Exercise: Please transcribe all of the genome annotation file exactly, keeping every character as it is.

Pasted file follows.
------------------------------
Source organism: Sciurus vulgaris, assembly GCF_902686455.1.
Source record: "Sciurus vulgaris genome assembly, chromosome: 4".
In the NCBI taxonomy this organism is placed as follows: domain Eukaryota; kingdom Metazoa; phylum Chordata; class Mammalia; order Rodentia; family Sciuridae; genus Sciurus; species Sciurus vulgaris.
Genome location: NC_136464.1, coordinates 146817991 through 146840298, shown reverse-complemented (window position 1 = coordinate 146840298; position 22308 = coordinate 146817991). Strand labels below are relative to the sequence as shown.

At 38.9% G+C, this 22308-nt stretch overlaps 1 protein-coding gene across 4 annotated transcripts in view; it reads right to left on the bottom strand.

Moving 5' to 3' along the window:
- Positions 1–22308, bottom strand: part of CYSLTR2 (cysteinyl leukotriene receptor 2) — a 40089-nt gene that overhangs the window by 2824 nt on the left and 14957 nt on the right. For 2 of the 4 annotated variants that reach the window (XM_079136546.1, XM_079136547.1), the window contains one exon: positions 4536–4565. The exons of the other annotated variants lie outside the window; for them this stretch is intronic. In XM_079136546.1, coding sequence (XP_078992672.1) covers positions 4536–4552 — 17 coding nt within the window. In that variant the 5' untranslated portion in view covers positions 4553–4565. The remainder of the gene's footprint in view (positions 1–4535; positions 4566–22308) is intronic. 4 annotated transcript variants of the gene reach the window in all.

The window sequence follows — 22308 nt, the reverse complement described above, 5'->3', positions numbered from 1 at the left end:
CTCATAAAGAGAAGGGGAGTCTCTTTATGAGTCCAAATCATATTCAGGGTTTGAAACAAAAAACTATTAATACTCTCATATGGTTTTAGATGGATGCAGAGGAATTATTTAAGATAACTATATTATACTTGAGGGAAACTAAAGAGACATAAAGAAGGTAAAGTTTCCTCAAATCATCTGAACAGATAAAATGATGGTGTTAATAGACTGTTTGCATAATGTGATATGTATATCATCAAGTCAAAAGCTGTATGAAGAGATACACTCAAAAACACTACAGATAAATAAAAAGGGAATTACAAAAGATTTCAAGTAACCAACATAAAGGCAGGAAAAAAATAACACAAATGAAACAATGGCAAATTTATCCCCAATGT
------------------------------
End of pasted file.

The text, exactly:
Source organism: Sciurus vulgaris, assembly GCF_902686455.1.
Source record: "Sciurus vulgaris genome assembly, chromosome: 4".
In the NCBI taxonomy this organism is placed as follows: domain Eukaryota; kingdom Metazoa; phylum Chordata; class Mammalia; order Rodentia; family Sciuridae; genus Sciurus; species Sciurus vulgaris.
Genome location: NC_136464.1, coordinates 146817991 through 146840298, shown reverse-complemented (window position 1 = coordinate 146840298; position 22308 = coordinate 146817991). Strand labels below are relative to the sequence as shown.

At 38.9% G+C, this 22308-nt stretch overlaps 1 protein-coding gene across 4 annotated transcripts in view; it reads right to left on the bottom strand.

Moving 5' to 3' along the window:
- Positions 1–22308, bottom strand: part of CYSLTR2 (cysteinyl leukotriene receptor 2) — a 40089-nt gene that overhangs the window by 2824 nt on the left and 14957 nt on the right. For 2 of the 4 annotated variants that reach the window (XM_079136546.1, XM_079136547.1), the window contains one exon: positions 4536–4565. The exons of the other annotated variants lie outside the window; for them this stretch is intronic. In XM_079136546.1, coding sequence (XP_078992672.1) covers positions 4536–4552 — 17 coding nt within the window. In that variant the 5' untranslated portion in view covers positions 4553–4565. The remainder of the gene's footprint in view (positions 1–4535; positions 4566–22308) is intronic. 4 annotated transcript variants of the gene reach the window in all.

The window sequence follows — 22308 nt, the reverse complement described above, 5'->3', positions numbered from 1 at the left end:
CTCATAAAGAGAAGGGGAGTCTCTTTATGAGTCCAAATCATATTCAGGGTTTGAAACAAAAAACTATTAATACTCTCATATGGTTTTAGATGGATGCAGAGGAATTATTTAAGATAACTATATTATACTTGAGGGAAACTAAAGAGACATAAAGAAGGTAAAGTTTCCTCAAATCATCTGAACAGATAAAATGATGGTGTTAATAGACTGTTTGCATAATGTGATATGTATATCATCAAGTCAAAAGCTGTATGAAGAGATACACTCAAAAACACTACAGATAAATAAAAAGGGAATTACAAAAGATTTCAAGTAACCAACATAAAGGCAGGAAAAAAATAACACAAATGAAACAATGGCAAATTTATCCCCAATGT